• Talk to children about what is an “ok” touch- One that makes them feel happy and safe, and a touch that is “not ok”- one that hurts and makes them feel uncomfortable.

All abuse in the twin island nation of Trinidad and Tobago should be reported to police at 999, the Authority’s hotline at 996 or 800-2014 or online at

All abuse in the state of Florida should be reported to police at 911, The Florida Abuse hotline at 1-800-962-2873 or online at

For original article click here.

Hollywood divided over “racist” street names – Caribbean National Weekly

Residents of the City of Hollywood are divided over whether to change the names of streets that have been named in honor of Confederate soldiers.

The city recently announced a revision to the rules to rename streets from having two-thirds majority vote down to 50 percent of votes to allow a street name change.

The controversial streets are Lee Street, Forrest Street, and Hood Street.

Named after Robert E Lee and John Bell Hood who were soldiers of the Confederate Army as well as Nathaniel Bedford Forrest, who not only led massacres against union soldiers and slaves but was also one of the key founders of the infamous Ku Klux Klan immediately following the end of the Civil War.

Some of the city’s residents believe that the names are a sordid reminder of the dark past which led to the American civil war, while others have no problem with the naming of the roadways as they see it as part of the city’s history.

Architectural Historian and resident since the 1930’s, George Chillag, feels the names should remain not to glorify the generals but to show how far The United States has come from those dark times in history.

“I can understand why someone would feel uncomfortable with the names,” Chillag said. “But this gives us a reason to walk over to the person who feels differently and talk about how far we’ve come since.”

According to City of Hollywood Commissioner Richard Blattner, the three street names were not the original names, originally these and other streets were named after other minority cities within the United States like “Chicago”, “Macon”, and many others.

The name change came during the 1920’s, after a decision was made to rename the streets from the beach to 56 AVE after Presidents and other military personnel.

These names have come under fire after a 2015 vandalism incident resulted in all three street names being sprayed over with black paint.

Since the incident, several residents including Benjamin Israel, an African-American and Orthodox Jew, has been demanding an immediate change to these street names because they are offensive.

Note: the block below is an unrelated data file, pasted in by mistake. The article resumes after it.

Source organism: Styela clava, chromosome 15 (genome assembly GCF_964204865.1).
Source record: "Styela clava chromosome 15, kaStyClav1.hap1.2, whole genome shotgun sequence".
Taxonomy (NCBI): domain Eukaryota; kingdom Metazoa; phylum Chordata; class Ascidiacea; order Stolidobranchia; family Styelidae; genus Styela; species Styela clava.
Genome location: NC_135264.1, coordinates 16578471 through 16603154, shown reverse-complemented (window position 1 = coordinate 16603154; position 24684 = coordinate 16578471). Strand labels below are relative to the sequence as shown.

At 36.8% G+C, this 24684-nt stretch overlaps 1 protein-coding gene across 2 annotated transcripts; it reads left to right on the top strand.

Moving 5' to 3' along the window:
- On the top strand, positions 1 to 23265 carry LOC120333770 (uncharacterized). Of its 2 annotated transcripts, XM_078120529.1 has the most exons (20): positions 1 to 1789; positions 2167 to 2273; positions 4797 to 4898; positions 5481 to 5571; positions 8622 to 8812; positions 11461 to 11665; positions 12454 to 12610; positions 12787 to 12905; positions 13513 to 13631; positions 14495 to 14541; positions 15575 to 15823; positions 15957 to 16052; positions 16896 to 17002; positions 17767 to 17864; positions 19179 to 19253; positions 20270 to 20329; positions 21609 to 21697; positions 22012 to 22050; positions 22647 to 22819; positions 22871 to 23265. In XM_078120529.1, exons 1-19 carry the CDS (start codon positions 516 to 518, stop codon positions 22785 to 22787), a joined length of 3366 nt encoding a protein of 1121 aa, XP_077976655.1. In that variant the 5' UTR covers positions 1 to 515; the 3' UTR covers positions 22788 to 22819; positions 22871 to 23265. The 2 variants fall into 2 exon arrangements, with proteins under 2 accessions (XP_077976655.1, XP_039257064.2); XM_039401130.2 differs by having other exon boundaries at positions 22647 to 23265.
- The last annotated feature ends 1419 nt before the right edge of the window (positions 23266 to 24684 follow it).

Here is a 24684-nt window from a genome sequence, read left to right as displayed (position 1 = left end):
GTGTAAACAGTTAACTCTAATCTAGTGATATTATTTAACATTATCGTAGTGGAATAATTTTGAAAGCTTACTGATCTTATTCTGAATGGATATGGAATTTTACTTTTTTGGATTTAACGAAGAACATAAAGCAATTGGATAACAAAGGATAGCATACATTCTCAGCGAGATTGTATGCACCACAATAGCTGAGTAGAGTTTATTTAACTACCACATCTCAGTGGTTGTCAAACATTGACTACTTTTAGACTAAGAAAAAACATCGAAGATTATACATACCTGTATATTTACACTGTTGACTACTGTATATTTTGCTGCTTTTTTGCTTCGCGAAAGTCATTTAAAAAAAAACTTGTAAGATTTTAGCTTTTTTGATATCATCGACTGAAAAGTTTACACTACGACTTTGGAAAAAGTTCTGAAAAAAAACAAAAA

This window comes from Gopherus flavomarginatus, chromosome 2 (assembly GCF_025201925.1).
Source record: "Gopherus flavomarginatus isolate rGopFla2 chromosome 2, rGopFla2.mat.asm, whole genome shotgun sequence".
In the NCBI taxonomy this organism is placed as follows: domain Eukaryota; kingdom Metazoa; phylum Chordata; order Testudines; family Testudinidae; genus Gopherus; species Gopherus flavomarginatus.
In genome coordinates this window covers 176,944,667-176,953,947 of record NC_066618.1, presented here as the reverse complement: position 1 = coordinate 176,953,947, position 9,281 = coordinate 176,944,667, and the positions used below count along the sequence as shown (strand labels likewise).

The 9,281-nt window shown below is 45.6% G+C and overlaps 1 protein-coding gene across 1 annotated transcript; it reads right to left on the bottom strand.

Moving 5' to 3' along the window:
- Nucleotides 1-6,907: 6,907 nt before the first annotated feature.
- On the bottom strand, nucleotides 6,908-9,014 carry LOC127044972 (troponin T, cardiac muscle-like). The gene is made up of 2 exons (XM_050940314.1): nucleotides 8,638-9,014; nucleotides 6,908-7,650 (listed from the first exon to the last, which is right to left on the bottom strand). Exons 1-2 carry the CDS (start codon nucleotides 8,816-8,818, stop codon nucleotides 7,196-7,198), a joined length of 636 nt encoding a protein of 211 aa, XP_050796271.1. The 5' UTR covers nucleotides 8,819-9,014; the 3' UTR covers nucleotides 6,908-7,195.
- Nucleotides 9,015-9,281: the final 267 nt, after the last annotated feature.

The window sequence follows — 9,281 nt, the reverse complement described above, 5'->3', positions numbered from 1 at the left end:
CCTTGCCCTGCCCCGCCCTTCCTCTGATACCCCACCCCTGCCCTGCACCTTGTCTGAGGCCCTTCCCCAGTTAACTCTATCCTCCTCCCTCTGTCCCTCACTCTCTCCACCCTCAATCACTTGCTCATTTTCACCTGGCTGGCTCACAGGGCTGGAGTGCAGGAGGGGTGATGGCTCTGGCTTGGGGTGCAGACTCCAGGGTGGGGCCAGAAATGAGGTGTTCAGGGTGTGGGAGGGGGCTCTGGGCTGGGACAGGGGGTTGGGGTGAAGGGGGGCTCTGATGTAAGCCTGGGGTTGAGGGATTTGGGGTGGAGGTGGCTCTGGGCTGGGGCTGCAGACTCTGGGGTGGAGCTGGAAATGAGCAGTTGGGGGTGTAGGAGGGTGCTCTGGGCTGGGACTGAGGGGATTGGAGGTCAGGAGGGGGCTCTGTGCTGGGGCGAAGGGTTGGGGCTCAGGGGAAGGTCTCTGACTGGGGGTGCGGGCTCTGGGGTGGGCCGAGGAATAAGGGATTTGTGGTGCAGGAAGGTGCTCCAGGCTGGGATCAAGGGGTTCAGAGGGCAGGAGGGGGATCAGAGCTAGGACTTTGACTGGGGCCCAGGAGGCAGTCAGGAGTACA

“Nobody wants to live on a street named after Charles Manson,” Israel told the Sun-Sentinel. “Yet a bunch of us are living on a street named after Nathan Bedford Forrest.’’

According to Blattner, the focus of the name change is heavily concentrated on Forrest Street due to the dark deeds of Nathaniel B. Forrest.

In 2005, the Commission board set up a set of rules to be put in place to change a street name in Hollywood. This includes a $2,000 applications fee, a naming committee to pick an alternative name, approval by commission in a 5/7 vote, and the new revised requirement of receiving a 50% vote of ballots entries.

Mail-In ballots to homeowners within those areas have yet to be mailed out, the city staffers are in the process of creating new names to be offered on the ballot and are also considering the option of duel names to those streets.

Quite like Barack Obama Blvd/SW 40th AVE in West Park, Florida that was approved by votes in July 2009.

A set date of mailing out the ballots and result release have yet to be chosen


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In History: Cheddi Berret Jagan was born

On this day in history, March 22, 1918, Guyanese politician Cheddi Berret Jagan was born in a rural village in the country of Berbice, which is now considered part of modern day Guyana.

Jagan, the eldest of eleven children, was born to a family of indentured laborers. Growing up in rural poverty, his family often worked in the sugar cane fields to support themselves.

At the age of 15, Jagan was sent to Queen’s College in Georgetown, over one hundred miles away from his village, to receive a formal education. After graduating from high school and had no luck finding work, Jagan was sent to the United States to study dentistry.

After receiving his degrees from Howard University and Northwestern University, he returned to Guyana in Oct. 1943. His new wife, Janet Rosenberg of Chicago, Illinois, soon followed and arrived before Christmas of 1943, coincidentally Janet also was the first female president of Guyana in 1997.

He and his wife established a dental practice in Georgetown. Soon Jagan became known as the doctor who listened and advised workers in the industrial sugar belt.

He became involved with two trade unions in the sugar industry, in 1945 he was elected treasurer of the Man Power Citizen’s association. He left after a year of working for this union.

After the publication by The Royal Commission of the West Indies revealed the miserable conditions of the workers and farmers, Jagan and his wife actively partook in this debate, speaking publically on that and many subjects of interest at the National Library.